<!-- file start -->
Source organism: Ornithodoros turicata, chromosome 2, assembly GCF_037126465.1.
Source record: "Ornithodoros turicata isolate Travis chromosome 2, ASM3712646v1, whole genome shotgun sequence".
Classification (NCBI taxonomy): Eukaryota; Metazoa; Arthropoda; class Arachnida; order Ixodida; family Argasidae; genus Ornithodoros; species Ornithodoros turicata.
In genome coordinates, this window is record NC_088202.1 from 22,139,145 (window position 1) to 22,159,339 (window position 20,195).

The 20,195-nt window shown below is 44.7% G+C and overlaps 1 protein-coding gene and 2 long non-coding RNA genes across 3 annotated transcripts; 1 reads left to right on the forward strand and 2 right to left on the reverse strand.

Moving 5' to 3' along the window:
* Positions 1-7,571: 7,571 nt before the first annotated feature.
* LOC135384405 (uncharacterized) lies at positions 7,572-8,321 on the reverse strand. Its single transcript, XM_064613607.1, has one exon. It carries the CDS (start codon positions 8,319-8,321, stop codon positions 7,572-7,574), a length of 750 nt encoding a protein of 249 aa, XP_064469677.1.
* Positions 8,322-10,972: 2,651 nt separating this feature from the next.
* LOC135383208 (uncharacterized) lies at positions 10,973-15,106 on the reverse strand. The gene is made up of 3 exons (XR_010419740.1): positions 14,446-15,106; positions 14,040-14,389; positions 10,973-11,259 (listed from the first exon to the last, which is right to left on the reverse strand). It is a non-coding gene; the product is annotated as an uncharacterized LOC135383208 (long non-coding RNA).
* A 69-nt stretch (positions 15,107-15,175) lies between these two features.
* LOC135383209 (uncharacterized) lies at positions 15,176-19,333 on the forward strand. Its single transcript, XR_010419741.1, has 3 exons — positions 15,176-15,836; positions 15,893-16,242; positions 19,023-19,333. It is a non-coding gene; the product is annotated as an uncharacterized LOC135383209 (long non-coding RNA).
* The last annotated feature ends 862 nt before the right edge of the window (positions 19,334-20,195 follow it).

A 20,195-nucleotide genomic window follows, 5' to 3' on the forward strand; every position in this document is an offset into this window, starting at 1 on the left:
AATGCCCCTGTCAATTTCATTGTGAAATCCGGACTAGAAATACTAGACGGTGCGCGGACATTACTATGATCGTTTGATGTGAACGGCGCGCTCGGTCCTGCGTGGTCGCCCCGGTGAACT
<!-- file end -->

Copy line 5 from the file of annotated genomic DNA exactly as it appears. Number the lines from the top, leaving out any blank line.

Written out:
The 20,195-nt window shown below is 44.7% G+C and overlaps 1 protein-coding gene and 2 long non-coding RNA genes across 3 annotated transcripts; 1 reads left to right on the forward strand and 2 right to left on the reverse strand.